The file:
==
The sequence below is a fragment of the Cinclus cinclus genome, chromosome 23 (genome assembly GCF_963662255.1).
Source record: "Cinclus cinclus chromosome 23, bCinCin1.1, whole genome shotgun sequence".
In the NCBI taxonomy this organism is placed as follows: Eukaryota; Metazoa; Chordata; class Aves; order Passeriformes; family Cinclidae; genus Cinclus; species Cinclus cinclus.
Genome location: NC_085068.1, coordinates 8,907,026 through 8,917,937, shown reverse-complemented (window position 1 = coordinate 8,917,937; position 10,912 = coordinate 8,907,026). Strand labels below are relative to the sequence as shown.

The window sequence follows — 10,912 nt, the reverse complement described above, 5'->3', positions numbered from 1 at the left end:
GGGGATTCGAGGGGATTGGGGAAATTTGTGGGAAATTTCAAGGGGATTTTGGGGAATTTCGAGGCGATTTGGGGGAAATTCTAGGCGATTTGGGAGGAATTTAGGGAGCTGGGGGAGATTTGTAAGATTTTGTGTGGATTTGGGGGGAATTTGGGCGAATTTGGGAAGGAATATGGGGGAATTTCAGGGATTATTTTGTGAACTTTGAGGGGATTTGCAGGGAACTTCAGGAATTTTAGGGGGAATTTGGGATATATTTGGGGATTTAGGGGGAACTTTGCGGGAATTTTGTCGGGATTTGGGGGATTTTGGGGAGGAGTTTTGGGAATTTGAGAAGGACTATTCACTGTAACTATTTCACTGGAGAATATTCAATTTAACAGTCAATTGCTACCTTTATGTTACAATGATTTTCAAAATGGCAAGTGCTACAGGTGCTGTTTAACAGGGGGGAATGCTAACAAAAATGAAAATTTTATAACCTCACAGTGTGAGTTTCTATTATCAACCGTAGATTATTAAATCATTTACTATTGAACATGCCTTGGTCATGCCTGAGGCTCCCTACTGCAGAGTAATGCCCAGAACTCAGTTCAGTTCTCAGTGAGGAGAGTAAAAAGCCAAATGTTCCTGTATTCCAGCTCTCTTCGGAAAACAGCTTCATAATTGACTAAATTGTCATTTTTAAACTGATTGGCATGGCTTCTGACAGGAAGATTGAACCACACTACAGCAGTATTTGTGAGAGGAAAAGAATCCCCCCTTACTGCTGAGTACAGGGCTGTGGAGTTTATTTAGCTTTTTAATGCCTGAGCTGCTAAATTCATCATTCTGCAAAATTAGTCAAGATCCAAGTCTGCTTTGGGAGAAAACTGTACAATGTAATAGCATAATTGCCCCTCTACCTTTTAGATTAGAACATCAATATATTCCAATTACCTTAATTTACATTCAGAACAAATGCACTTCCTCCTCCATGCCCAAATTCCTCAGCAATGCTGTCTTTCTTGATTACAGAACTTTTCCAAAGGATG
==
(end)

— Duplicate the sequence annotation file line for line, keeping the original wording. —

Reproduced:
The sequence below is a fragment of the Cinclus cinclus genome, chromosome 23 (genome assembly GCF_963662255.1).
Source record: "Cinclus cinclus chromosome 23, bCinCin1.1, whole genome shotgun sequence".
In the NCBI taxonomy this organism is placed as follows: Eukaryota; Metazoa; Chordata; class Aves; order Passeriformes; family Cinclidae; genus Cinclus; species Cinclus cinclus.
Genome location: NC_085068.1, coordinates 8,907,026 through 8,917,937, shown reverse-complemented (window position 1 = coordinate 8,917,937; position 10,912 = coordinate 8,907,026). Strand labels below are relative to the sequence as shown.

The window sequence follows — 10,912 nt, the reverse complement described above, 5'->3', positions numbered from 1 at the left end:
GGGGATTCGAGGGGATTGGGGAAATTTGTGGGAAATTTCAAGGGGATTTTGGGGAATTTCGAGGCGATTTGGGGGAAATTCTAGGCGATTTGGGAGGAATTTAGGGAGCTGGGGGAGATTTGTAAGATTTTGTGTGGATTTGGGGGGAATTTGGGCGAATTTGGGAAGGAATATGGGGGAATTTCAGGGATTATTTTGTGAACTTTGAGGGGATTTGCAGGGAACTTCAGGAATTTTAGGGGGAATTTGGGATATATTTGGGGATTTAGGGGGAACTTTGCGGGAATTTTGTCGGGATTTGGGGGATTTTGGGGAGGAGTTTTGGGAATTTGAGAAGGACTATTCACTGTAACTATTTCACTGGAGAATATTCAATTTAACAGTCAATTGCTACCTTTATGTTACAATGATTTTCAAAATGGCAAGTGCTACAGGTGCTGTTTAACAGGGGGGAATGCTAACAAAAATGAAAATTTTATAACCTCACAGTGTGAGTTTCTATTATCAACCGTAGATTATTAAATCATTTACTATTGAACATGCCTTGGTCATGCCTGAGGCTCCCTACTGCAGAGTAATGCCCAGAACTCAGTTCAGTTCTCAGTGAGGAGAGTAAAAAGCCAAATGTTCCTGTATTCCAGCTCTCTTCGGAAAACAGCTTCATAATTGACTAAATTGTCATTTTTAAACTGATTGGCATGGCTTCTGACAGGAAGATTGAACCACACTACAGCAGTATTTGTGAGAGGAAAAGAATCCCCCCTTACTGCTGAGTACAGGGCTGTGGAGTTTATTTAGCTTTTTAATGCCTGAGCTGCTAAATTCATCATTCTGCAAAATTAGTCAAGATCCAAGTCTGCTTTGGGAGAAAACTGTACAATGTAATAGCATAATTGCCCCTCTACCTTTTAGATTAGAACATCAATATATTCCAATTACCTTAATTTACATTCAGAACAAATGCACTTCCTCCTCCATGCCCAAATTCCTCAGCAATGCTGTCTTTCTTGATTACAGAACTTTTCCAAAGGATG